July 21st, 2014

Writing About Hair: The Thick and Thin of Descriptions

KELLY 1987 HALLOWEENYou all are getting another peek into my magic notebook. This time we’re taking a page out of my 17 page section that covers hair, wigs and every description of body hair you can imagine (and probably some of you can’t). Now that I’ve scared you, we’re going to talk about the hair on your character’s heads – the color, the length, the style . . . We’re covering it all. But there are a few very important points we should chat about first.

 

The #1 thing about hair descriptions is Do Not overuse them. You do not want to be known as “hair girl “or “hair boy!”

#2 on the essential List: Hair descriptions are a part of the character so make them work harder by using them to describe the person “inside,” not just what the person looks like outside.

Examples:

  •  A tomboy might have a very short, non-nonsense haircut. Then again, she might hide long tresses under a ball cap, because secretly she’d like to be noticed as the girl she really is.
  • A man who works as an executive might conform to a short, and very tailored look. Or, he wears expensive suits but he wears his hair a little too long because on the weekends he caters to his passion and joins his buddies for motorcycle road trips.

Okay, because I have so many descriptions and definitions, I’m going to cut to the chase.

 

Alternative Generic Names For Head Hair

Coiffure
Curls
Down
Fringe
Fuzz
Locks
Mane
Mop
Ringlets
Shock
Strands
Tresses
Tufts
Wig
Wool

Descriptive Hair Phrases

Bangs obscured her eyes like a sheepdog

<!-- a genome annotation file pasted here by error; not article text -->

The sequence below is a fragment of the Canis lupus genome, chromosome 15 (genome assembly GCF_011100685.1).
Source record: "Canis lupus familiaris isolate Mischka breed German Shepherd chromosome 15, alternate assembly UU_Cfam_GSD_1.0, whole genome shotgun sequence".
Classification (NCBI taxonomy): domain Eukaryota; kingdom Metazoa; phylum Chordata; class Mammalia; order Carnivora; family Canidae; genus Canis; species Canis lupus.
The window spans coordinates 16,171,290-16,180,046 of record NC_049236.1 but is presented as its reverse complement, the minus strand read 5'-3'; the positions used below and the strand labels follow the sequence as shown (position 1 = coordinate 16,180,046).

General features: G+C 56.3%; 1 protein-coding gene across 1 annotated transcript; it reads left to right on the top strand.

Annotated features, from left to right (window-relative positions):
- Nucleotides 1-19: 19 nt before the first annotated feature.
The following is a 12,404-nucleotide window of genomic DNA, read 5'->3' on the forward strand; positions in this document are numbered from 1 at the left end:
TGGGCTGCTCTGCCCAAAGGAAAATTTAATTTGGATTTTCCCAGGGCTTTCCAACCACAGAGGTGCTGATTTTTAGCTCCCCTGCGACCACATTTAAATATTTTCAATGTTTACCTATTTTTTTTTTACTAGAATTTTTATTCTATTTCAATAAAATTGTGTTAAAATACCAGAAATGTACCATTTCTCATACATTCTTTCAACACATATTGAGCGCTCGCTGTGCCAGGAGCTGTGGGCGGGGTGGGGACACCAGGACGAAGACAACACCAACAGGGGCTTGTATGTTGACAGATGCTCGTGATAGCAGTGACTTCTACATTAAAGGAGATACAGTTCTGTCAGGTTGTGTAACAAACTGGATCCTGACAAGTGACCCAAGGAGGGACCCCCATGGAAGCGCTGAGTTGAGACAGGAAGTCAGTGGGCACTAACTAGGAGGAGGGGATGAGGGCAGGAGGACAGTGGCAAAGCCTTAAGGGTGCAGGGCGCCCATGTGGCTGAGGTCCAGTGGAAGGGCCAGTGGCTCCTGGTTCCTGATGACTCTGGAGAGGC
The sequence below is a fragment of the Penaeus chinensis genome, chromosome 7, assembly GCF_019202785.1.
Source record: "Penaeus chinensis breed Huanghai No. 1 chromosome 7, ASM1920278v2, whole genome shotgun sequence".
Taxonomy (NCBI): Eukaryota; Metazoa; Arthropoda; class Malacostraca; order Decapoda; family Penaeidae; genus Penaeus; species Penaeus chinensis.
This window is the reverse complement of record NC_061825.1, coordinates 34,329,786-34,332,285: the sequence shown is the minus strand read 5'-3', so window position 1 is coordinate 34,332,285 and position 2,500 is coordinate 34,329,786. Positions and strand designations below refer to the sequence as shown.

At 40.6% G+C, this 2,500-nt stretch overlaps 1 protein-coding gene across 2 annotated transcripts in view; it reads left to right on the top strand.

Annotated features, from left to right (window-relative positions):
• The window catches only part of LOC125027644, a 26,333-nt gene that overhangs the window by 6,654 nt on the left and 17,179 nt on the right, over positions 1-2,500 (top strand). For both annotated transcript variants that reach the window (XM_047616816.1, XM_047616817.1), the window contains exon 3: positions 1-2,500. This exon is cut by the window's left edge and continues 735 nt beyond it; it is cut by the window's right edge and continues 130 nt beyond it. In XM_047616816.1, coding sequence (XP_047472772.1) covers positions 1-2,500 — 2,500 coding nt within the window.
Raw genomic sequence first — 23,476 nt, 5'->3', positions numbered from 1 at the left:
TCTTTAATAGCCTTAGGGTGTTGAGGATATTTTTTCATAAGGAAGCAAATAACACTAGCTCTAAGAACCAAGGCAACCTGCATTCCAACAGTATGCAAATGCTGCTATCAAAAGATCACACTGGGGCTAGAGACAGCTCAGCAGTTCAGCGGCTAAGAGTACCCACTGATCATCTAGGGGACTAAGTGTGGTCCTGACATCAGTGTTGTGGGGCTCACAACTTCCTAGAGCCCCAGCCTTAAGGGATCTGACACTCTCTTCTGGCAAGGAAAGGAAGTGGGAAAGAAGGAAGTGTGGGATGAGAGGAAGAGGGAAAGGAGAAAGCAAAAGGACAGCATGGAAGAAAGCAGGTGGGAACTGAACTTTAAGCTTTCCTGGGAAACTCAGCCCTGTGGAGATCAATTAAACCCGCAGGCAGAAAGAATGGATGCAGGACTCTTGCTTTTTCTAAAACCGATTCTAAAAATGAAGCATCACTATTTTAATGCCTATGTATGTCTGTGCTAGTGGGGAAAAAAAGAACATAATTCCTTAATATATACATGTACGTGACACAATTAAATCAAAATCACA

Flaked with snowy dandruff
Bleached, bottle baby
Braid like a thick black rope
Bundled at the nape
Bun resembled a cow patty
Cascading down her back
Chemically damaged
Coiled in a top-knot
Crowning glory
Cupie curls
Curls foamed luxuriously
Tendrils danced on the breeze
Disheveled
Downy bond hair sprinkled her arms
Dramatic widow’s peak
Elaborately dressed with ribbons
Electrified
Smelled like burnt chicken feathers
Snow drifts of dandruff
Veiled her expression with
Greased into a ducktail
Flaming locks fluttered to the floor
Fluffy
Frizz job, bad perm
Glossy locks lifted on the wind
Grew like a thatch of straw on a roof
Grizzled, gray hair
Hair drooped around pale cheeks
Hair like Rapunzel
Hairy as a dog
Hung like a dark river
Kinky perm
Knotted
Left unbound to tumble
Like a clown wig, artificial red, plastic shine and fuzzy
Like a thatched roof
Like she put her finger in a light socket
Limp and lifeless
Long, shaggy hippy look
Lustrous as onyx stone
Marcelled into fingerwaves
Matted to the scalp